Opinions expressed in this article are those of the guest author and not necessarily MarTech. Staff authors are listed here.


About The Author

Tim Parkin is a consultant, advisor, and coach to marketing executives globally. He specializes in helping marketing teams optimize performance, accelerate growth, and maximize their results.
By applying more than 20 years of experience merging behavioral psychology and technology, Tim has unlocked rapid and dramatic growth for global brands and award-winning agencies alike.
He is a speaker, author, and thought leader who has been featured in AdAge, AdWeek, Inc, TechCrunch, Forbes, and many other major industry publications. Tim is also a member of the American Marketing Association, Society for the Advancement of Consulting, and an inductee to the Million Dollar Consulting Hall of Fame.

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How to optimize your online forms and checkouts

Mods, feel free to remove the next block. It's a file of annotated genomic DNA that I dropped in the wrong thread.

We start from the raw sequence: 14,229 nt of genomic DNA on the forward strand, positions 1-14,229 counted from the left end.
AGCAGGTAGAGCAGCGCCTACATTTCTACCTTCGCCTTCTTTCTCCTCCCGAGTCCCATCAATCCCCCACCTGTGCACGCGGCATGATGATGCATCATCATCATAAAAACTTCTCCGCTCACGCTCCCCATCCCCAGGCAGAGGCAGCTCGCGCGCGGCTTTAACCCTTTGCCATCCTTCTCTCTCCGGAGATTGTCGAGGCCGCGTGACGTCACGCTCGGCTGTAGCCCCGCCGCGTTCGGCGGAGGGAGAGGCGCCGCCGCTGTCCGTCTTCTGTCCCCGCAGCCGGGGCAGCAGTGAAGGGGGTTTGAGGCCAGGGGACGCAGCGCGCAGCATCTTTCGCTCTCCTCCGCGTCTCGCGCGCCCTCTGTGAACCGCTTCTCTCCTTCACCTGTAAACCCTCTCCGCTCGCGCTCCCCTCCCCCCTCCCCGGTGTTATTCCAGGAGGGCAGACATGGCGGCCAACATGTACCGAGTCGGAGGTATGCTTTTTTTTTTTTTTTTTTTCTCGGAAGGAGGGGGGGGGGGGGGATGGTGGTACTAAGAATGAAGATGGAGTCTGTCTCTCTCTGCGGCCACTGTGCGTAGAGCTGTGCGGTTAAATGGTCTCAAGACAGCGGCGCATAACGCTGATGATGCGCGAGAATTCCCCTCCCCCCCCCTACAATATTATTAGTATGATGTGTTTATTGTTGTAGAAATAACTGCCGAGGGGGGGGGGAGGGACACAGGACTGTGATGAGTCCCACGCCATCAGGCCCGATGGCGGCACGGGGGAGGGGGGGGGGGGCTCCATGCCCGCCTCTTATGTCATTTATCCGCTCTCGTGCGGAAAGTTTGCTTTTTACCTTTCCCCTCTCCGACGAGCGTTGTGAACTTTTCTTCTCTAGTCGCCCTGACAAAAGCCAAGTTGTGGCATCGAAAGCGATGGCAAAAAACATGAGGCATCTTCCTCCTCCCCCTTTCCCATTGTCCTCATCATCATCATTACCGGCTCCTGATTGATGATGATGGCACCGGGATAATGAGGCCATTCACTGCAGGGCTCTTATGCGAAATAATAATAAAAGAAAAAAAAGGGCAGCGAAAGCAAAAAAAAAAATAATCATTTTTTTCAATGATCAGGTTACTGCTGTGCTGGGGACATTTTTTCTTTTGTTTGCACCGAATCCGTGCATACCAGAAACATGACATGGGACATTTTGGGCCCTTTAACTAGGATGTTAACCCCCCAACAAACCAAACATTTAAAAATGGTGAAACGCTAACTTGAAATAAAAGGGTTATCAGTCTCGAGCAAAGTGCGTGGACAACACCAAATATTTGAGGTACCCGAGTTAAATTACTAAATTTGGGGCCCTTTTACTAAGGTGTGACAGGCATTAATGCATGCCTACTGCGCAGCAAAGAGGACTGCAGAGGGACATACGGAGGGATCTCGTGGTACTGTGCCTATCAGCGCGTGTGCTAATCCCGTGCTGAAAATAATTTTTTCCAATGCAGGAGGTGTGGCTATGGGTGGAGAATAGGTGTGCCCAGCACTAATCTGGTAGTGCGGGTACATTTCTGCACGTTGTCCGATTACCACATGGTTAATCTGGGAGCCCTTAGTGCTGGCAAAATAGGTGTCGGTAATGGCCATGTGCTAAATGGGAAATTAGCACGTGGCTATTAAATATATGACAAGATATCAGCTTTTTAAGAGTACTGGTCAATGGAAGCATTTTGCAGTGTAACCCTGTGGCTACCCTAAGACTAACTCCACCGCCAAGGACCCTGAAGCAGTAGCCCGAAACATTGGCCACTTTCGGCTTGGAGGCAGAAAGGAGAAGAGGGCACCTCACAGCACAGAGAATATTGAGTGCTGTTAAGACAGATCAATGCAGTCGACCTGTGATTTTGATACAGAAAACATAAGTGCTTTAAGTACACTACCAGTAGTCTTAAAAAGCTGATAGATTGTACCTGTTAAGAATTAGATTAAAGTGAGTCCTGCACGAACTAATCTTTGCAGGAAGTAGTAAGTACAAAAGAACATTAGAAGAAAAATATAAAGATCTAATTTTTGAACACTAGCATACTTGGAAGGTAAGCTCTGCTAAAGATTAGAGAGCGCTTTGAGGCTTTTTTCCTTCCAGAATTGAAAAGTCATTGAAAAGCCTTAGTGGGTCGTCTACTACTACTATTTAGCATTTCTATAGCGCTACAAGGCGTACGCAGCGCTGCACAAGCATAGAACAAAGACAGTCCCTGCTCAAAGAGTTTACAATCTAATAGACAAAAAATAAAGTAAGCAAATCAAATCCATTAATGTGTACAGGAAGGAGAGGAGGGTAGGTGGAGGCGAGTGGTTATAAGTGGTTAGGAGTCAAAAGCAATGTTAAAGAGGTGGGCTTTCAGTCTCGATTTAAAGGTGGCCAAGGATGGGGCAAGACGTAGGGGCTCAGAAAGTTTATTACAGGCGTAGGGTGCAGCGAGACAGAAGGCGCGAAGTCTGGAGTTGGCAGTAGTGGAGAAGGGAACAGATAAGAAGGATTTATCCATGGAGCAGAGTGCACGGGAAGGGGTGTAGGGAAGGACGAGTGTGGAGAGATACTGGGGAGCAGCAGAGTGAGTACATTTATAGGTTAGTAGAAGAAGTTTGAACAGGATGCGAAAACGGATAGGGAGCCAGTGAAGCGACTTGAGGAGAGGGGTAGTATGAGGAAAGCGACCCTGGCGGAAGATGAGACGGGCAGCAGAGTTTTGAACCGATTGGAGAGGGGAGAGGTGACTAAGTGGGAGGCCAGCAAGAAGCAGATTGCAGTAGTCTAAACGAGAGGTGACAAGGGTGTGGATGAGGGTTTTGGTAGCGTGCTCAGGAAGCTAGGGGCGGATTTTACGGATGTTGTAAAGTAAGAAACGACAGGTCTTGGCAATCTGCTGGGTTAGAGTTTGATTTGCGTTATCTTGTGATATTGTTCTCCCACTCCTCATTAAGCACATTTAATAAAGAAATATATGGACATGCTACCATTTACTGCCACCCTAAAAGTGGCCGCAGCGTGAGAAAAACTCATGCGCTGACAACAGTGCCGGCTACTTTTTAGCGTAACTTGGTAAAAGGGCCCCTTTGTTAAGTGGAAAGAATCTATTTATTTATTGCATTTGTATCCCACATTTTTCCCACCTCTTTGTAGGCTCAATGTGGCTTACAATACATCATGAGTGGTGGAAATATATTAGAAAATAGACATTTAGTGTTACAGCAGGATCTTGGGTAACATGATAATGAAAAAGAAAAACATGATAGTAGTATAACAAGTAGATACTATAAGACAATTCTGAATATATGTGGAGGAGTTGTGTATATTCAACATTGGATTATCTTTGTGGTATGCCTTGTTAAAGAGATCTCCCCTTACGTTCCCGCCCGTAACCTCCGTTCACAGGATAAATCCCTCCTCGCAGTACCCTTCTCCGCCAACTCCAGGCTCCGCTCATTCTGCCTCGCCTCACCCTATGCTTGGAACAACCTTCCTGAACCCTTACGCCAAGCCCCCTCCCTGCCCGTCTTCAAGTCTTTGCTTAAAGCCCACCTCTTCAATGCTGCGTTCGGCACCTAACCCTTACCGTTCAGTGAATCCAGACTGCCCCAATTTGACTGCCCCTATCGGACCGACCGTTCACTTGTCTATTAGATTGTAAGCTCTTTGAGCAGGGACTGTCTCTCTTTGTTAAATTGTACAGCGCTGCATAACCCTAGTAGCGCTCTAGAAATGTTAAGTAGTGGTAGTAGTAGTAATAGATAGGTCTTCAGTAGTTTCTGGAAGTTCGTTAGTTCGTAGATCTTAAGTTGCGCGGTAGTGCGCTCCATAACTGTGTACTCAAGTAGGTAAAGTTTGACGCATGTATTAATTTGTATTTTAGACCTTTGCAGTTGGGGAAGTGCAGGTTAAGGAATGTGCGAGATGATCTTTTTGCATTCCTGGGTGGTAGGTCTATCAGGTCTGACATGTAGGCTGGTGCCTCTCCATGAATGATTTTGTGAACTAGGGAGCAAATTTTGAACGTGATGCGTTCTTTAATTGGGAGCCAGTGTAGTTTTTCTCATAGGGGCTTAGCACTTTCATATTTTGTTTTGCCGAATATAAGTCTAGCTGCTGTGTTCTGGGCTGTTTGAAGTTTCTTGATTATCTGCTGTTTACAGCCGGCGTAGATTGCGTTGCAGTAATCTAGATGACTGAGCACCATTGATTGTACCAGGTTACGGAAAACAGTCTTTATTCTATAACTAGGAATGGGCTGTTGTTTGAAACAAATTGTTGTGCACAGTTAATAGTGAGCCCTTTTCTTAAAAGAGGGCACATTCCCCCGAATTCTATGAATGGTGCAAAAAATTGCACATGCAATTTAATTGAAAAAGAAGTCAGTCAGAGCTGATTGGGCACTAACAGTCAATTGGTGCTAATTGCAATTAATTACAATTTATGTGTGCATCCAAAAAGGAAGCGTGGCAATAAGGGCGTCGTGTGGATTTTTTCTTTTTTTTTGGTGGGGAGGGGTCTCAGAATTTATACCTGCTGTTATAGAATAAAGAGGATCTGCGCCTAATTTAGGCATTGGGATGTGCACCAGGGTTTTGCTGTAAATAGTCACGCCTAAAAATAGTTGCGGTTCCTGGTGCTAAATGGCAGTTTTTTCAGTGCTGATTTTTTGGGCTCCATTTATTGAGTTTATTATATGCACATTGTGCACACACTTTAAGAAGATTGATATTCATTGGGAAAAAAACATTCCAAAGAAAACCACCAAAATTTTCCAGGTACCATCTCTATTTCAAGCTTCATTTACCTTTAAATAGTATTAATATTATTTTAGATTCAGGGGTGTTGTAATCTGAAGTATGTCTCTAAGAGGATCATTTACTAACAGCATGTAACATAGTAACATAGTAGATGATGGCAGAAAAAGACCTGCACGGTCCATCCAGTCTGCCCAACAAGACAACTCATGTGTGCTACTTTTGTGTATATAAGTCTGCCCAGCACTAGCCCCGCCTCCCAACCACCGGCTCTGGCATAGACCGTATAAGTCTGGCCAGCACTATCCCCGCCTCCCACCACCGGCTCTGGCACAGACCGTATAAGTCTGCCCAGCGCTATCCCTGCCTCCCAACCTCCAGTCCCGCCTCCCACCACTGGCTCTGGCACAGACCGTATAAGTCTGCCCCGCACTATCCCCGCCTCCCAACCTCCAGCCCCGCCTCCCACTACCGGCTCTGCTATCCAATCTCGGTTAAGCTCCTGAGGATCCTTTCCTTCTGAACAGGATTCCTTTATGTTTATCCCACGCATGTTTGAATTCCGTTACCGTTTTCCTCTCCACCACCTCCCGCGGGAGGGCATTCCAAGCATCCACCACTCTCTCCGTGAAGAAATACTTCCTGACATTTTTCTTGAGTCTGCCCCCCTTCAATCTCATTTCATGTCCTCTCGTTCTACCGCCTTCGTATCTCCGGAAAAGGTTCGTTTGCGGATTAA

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How to optimize your online forms and checkouts



Forms are probably the most important part of your customer journey. They are the final step where the user entrusts you with their precious personal information in exchange for the goods or services you’ve promised.

And yet, too many companies spend minimal time on making sure their form experience is a good one for their users. They don’t use data to establish where the UX problems are on their forms, and they don’t run form-specific experiments to determine how to improve their conversion rate. As a result, too many forms are unnecessarily driving potential customers away, burning potential revenue and leads that could have been converted if they had only spent a little time and effort on optimization. Two-thirds of people who start a form don’t go on to complete it, meaning that a lot of money is being left on the table.

This article contains some of our top tips to help optimize your forms + checkouts with the goal of improving their conversion rate and delivering more customers and leads.